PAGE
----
So why not share that advice and expertise with the world? Linkedin isn’t a bad place to start, and you’ll likely garner praise from colleagues and connections right off the bat. You could also look for industry publications and blogs where you can lend an insightful ear to the people who admire you.


From a customer perspective, seeing accomplishments and news is an exciting way to interact with a brand. It’s not by any means salesy, and it helps reassure them that there are great things going on behind the scenes. Most of all, this makes your brand more personal and transparent, which ties into feelings of accessibility that people associate with your brand.

Build a Consistent Brand

Curating a powerful brand can help you stand out amongst competitors – but only if that identity remains consistent. With a consistent image, voice and tone across every customer touchpoint, you’ll be able to strengthen your brand’s recognizability and help your customers feel assured.


Whether they’re searching for your phone number or your latest blog post, a consistent identity tells customers they’re in the right place. Making customers feel assured is the most important way to build a sense of confidence around your brand. In turn, this boosts purchase intent establishes brand loyalty over time.


Pay attention to the following three areas to create a consistent identity:

1. Brand Name and Tagline

One area that should always be consistent is your brand name – that’s a pretty obvious fact. But what about the tagline that a brand name is associated with? This is an area where many small businesses falter. Since small brands tend to adapt and change at a fast rate, they may forget to update all of their digital profiles each time this happens. The problem here is that it can cause confusion for customers. Your Google business page says that you’re a catering company specializing in large celebrations, but your Yelp page says that you’re a baker of wedding cakes. Do your customers a favor: create a consistent identity that’s reassuring, not confusing.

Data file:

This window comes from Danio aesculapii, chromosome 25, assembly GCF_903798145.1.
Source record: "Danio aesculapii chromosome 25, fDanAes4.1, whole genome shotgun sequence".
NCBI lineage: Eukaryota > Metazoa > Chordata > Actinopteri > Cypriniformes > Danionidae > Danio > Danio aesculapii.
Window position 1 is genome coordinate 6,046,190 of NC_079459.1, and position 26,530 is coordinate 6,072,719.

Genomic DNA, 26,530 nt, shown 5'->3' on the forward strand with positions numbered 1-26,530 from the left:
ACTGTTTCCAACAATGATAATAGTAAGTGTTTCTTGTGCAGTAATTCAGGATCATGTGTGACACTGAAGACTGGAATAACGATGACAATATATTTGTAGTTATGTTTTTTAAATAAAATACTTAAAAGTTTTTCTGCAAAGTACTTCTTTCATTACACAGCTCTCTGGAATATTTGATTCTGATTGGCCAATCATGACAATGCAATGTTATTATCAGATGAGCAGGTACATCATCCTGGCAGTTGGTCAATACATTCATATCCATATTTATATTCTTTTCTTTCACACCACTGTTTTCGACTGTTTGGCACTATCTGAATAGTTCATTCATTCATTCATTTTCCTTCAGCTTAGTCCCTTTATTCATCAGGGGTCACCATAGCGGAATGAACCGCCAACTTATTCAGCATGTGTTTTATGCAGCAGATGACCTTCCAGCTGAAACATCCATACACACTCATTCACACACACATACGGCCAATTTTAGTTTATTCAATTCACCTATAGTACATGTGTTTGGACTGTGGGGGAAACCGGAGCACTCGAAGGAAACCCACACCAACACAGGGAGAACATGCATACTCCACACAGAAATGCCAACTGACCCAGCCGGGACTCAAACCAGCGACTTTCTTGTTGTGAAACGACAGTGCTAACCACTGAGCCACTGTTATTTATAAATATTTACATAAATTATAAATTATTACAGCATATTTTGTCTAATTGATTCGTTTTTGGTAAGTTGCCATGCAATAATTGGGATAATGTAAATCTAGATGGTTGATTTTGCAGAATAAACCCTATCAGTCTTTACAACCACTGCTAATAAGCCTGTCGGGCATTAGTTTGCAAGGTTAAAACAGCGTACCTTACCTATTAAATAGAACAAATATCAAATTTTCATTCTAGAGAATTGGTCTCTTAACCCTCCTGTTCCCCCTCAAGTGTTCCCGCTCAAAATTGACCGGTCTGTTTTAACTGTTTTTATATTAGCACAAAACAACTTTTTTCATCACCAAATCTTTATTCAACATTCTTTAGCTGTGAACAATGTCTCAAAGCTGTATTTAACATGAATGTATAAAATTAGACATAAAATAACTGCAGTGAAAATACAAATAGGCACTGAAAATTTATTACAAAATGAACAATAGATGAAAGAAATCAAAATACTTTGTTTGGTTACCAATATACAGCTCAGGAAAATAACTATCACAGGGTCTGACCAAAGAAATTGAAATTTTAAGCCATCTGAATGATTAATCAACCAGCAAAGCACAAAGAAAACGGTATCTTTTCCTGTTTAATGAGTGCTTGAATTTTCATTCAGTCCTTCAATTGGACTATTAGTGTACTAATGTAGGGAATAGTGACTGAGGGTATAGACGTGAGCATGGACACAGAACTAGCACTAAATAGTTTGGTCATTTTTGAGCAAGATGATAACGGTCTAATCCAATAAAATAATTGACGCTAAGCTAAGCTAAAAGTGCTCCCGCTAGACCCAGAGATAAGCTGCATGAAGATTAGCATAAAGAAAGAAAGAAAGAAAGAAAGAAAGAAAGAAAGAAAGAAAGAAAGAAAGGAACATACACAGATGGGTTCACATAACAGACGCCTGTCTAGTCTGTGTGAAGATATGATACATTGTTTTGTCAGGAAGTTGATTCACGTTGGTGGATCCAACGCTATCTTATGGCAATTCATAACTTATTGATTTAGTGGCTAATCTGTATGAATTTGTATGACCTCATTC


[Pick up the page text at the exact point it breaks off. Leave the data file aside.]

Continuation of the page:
2. Social Media Identity

Similarly to your brand name and tagline, your social media profiles should always accompany the same description.


While apps like Facebook may allow more room in the “about” section than an app like twitter, there are still ways to maintain consistent language. This can be easily achieved by writing a short, quippy tagline that fits on all profiles. Then, where room allows, you can elaborate with more details. Another way to ensure consistency is through social media imagery. Most social media sites also provide the option to add a banner image, which should tie into the profile image and your overall brand goals.


This isn’t a call to create a social media profile on every platform that exists. Instead, it’s simply a suggestion to maintain a clean look across the profiles that do exist. Plus, if you have a profile on a site that you haven’t used in the last three months, you should probably delete it. Empty social media profiles with low engagement rates can hamper your image, too.

3. Contact Information

Once your business is discoverable, it’s important to streamline your contact information across search engines and social media pages. At a basic level, you need a website, phone number and email address.


Ordinary brands will keep this information impersonal, forcing customers to use a contact page even when their need is urgent. However, this is a great opportunity to bridge the gap between a detached brand experience and a personal one. For example, your contact page might outline different customer service members and their specific email addresses. Another idea is to make sure that your contact information is listed clearly and legibly within search results and across social media.


How do your favorite brands maintain a powerful and consistent small business identity? Taking a hint from your idols can continue to inspire and motivate your efforts.